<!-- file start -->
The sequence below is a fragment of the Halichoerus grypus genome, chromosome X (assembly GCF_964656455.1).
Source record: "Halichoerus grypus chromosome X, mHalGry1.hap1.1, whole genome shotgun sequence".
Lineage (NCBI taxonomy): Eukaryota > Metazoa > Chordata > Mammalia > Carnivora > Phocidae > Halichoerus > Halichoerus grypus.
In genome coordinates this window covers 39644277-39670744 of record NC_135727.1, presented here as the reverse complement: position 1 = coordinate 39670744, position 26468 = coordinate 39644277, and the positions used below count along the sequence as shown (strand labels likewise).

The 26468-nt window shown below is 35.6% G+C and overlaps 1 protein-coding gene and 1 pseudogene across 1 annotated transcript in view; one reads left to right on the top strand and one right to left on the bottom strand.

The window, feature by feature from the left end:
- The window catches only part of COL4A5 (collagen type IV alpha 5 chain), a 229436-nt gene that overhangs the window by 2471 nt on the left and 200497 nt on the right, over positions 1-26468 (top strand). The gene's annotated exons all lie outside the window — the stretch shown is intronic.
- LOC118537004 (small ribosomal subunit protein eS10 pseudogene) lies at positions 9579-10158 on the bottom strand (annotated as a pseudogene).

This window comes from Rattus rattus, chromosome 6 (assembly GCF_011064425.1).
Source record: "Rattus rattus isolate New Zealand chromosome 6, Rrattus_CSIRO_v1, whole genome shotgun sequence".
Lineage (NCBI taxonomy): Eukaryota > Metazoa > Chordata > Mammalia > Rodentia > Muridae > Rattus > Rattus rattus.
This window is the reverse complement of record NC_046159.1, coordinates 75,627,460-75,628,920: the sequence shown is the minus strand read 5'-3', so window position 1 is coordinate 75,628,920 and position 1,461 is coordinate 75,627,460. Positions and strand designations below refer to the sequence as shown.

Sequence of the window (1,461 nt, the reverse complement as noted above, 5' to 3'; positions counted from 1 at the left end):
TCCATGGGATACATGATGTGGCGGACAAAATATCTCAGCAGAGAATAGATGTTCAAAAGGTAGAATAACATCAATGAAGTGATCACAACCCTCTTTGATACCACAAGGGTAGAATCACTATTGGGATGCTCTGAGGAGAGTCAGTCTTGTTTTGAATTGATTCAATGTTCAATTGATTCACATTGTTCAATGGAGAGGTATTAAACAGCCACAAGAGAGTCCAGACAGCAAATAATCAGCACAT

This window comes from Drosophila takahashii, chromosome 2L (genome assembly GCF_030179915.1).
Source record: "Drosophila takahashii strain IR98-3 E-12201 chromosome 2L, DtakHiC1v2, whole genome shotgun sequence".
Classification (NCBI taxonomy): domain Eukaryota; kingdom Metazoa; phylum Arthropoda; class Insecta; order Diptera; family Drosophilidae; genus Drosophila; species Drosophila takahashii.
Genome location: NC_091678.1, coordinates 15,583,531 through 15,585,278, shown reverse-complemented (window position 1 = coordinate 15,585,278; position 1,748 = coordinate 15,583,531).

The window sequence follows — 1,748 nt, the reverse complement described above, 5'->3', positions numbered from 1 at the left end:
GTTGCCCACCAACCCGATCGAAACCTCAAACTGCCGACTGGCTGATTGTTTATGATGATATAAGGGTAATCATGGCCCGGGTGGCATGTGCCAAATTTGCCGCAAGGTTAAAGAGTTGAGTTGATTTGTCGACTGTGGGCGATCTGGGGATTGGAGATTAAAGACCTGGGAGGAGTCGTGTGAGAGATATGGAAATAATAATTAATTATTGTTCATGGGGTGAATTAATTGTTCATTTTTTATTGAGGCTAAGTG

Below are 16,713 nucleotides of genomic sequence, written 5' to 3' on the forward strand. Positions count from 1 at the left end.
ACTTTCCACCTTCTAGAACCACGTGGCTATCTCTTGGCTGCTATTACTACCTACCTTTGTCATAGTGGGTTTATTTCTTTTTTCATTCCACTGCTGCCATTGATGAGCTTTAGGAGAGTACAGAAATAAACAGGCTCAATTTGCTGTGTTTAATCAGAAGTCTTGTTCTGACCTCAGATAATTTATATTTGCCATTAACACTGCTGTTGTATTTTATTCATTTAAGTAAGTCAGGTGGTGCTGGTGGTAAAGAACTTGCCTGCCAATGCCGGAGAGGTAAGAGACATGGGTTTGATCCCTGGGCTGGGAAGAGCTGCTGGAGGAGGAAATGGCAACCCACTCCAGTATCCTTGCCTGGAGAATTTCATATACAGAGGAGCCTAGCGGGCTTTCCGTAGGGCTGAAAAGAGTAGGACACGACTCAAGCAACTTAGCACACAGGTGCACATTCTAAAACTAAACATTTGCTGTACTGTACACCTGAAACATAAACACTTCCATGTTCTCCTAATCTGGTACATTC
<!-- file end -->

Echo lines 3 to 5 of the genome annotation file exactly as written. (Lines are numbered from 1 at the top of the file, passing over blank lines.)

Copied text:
Lineage (NCBI taxonomy): Eukaryota > Metazoa > Chordata > Mammalia > Carnivora > Phocidae > Halichoerus > Halichoerus grypus.
In genome coordinates this window covers 39644277-39670744 of record NC_135727.1, presented here as the reverse complement: position 1 = coordinate 39670744, position 26468 = coordinate 39644277, and the positions used below count along the sequence as shown (strand labels likewise).

The 26468-nt window shown below is 35.6% G+C and overlaps 1 protein-coding gene and 1 pseudogene across 1 annotated transcript in view; one reads left to right on the top strand and one right to left on the bottom strand.